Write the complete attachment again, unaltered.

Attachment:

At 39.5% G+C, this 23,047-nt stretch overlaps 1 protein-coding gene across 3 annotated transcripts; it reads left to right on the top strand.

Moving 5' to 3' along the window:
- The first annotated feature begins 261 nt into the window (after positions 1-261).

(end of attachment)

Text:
At 39.5% G+C, this 23,047-nt stretch overlaps 1 protein-coding gene across 3 annotated transcripts; it reads left to right on the top strand.

Moving 5' to 3' along the window:
- The first annotated feature begins 261 nt into the window (after positions 1-261).